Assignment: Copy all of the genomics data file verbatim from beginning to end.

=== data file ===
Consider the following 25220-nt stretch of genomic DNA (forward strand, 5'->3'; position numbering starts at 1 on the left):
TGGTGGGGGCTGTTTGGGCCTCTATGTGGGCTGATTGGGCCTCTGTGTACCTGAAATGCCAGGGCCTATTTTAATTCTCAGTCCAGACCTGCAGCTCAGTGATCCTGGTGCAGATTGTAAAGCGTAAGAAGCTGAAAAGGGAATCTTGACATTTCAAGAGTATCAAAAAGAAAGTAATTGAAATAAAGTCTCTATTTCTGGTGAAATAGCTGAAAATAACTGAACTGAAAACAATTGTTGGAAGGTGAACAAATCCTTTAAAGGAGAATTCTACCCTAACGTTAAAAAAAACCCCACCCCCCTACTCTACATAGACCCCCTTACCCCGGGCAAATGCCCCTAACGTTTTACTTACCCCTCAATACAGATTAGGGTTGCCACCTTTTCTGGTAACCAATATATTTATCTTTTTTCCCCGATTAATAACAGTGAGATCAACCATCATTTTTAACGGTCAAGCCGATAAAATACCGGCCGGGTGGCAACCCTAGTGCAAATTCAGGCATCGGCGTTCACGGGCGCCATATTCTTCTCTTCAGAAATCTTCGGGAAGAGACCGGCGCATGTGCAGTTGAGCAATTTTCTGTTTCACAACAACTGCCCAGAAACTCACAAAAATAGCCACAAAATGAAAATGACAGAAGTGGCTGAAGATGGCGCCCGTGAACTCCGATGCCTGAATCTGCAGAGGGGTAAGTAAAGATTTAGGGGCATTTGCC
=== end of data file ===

Consider the following 25220-nt stretch of genomic DNA (forward strand, 5'->3'; position numbering starts at 1 on the left):
TGGTGGGGGCTGTTTGGGCCTCTATGTGGGCTGATTGGGCCTCTGTGTACCTGAAATGCCAGGGCCTATTTTAATTCTCAGTCCAGACCTGCAGCTCAGTGATCCTGGTGCAGATTGTAAAGCGTAAGAAGCTGAAAAGGGAATCTTGACATTTCAAGAGTATCAAAAAGAAAGTAATTGAAATAAAGTCTCTATTTCTGGTGAAATAGCTGAAAATAACTGAACTGAAAACAATTGTTGGAAGGTGAACAAATCCTTTAAAGGAGAATTCTACCCTAACGTTAAAAAAAACCCCACCCCCCTACTCTACATAGACCCCCTTACCCCGGGCAAATGCCCCTAACGTTTTACTTACCCCTCAATACAGATTAGGGTTGCCACCTTTTCTGGTAACCAATATATTTATCTTTTTTCCCCGATTAATAACAGTGAGATCAACCATCATTTTTAACGGTCAAGCCGATAAAATACCGGCCGGGTGGCAACCCTAGTGCAAATTCAGGCATCGGCGTTCACGGGCGCCATATTCTTCTCTTCAGAAATCTTCGGGAAGAGACCGGCGCATGTGCAGTTGAGCAATTTTCTGTTTCACAACAACTGCCCAGAAACTCACAAAAATAGCCACAAAATGAAAATGACAGAAGTGGCTGAAGATGGCGCCCGTGAACTCCGATGCCTGAATCTGCAGAGGGGTAAGTAAAGATTTAGGGGCATTTGCC